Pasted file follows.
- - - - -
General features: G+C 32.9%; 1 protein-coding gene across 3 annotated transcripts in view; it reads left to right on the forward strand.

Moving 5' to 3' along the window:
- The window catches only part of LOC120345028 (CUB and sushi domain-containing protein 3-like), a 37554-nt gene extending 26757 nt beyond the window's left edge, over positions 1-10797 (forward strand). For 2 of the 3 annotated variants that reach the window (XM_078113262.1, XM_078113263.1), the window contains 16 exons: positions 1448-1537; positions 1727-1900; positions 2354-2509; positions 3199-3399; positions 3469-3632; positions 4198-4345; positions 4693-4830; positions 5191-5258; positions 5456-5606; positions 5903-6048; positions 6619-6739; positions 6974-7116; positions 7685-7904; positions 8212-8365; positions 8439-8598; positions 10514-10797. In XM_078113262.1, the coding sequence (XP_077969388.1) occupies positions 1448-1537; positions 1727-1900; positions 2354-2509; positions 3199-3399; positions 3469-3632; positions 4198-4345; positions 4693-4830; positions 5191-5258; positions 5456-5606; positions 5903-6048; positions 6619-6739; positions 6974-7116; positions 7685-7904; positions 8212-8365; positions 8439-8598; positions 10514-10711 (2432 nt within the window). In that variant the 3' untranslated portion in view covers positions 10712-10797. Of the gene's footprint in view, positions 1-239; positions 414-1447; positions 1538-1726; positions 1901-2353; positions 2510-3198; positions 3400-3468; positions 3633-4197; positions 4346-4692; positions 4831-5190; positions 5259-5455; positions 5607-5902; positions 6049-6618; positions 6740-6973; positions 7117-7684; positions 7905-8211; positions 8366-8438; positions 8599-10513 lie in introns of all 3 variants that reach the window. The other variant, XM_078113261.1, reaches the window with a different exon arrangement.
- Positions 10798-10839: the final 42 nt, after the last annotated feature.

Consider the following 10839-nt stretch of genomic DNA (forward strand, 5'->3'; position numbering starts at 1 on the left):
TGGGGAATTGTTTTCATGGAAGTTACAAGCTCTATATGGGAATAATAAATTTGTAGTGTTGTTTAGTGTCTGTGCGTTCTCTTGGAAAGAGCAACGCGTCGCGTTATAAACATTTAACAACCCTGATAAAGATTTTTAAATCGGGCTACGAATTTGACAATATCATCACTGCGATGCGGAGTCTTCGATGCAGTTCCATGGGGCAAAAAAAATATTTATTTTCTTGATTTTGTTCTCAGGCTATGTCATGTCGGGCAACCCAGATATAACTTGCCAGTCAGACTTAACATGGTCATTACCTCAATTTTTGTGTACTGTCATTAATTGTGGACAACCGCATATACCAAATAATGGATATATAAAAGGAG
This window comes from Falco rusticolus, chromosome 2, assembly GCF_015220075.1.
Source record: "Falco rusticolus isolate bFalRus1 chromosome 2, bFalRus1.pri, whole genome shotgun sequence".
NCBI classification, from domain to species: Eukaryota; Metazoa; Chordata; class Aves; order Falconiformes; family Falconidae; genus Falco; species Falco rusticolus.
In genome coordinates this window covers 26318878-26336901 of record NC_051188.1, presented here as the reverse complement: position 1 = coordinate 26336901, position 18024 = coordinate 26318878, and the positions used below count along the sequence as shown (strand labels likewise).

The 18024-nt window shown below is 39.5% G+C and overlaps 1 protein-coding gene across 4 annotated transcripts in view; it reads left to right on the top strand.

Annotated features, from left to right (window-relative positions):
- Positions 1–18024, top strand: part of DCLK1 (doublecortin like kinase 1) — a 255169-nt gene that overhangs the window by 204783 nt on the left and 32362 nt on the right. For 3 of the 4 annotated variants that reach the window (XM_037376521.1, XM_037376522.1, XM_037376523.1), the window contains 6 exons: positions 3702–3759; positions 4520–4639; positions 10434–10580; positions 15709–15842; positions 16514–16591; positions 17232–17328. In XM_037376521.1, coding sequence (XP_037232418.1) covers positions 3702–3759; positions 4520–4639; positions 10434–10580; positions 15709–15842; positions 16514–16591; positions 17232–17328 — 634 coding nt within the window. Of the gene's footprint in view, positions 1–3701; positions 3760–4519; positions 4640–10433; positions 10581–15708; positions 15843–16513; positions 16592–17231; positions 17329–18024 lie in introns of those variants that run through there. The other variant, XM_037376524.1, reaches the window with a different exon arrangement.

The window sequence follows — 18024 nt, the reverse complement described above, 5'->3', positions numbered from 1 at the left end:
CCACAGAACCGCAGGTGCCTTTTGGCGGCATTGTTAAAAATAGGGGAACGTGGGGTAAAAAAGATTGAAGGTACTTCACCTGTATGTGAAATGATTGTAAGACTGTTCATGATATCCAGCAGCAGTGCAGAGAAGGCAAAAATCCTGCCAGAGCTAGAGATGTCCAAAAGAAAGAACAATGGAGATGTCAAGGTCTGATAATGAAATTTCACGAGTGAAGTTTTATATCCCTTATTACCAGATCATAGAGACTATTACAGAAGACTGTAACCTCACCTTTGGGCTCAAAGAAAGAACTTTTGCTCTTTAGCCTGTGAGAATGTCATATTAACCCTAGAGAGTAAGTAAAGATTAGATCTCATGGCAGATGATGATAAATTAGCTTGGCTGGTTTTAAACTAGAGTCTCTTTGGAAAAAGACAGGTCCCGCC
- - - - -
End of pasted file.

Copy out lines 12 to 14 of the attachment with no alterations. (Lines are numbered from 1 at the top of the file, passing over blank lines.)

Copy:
Annotated features, from left to right (window-relative positions):
- Positions 1–18024, top strand: part of DCLK1 (doublecortin like kinase 1) — a 255169-nt gene that overhangs the window by 204783 nt on the left and 32362 nt on the right. For 3 of the 4 annotated variants that reach the window (XM_037376521.1, XM_037376522.1, XM_037376523.1), the window contains 6 exons: positions 3702–3759; positions 4520–4639; positions 10434–10580; positions 15709–15842; positions 16514–16591; positions 17232–17328. In XM_037376521.1, coding sequence (XP_037232418.1) covers positions 3702–3759; positions 4520–4639; positions 10434–10580; positions 15709–15842; positions 16514–16591; positions 17232–17328 — 634 coding nt within the window. Of the gene's footprint in view, positions 1–3701; positions 3760–4519; positions 4640–10433; positions 10581–15708; positions 15843–16513; positions 16592–17231; positions 17329–18024 lie in introns of those variants that run through there. The other variant, XM_037376524.1, reaches the window with a different exon arrangement.

The window sequence follows — 18024 nt, the reverse complement described above, 5'->3', positions numbered from 1 at the left end: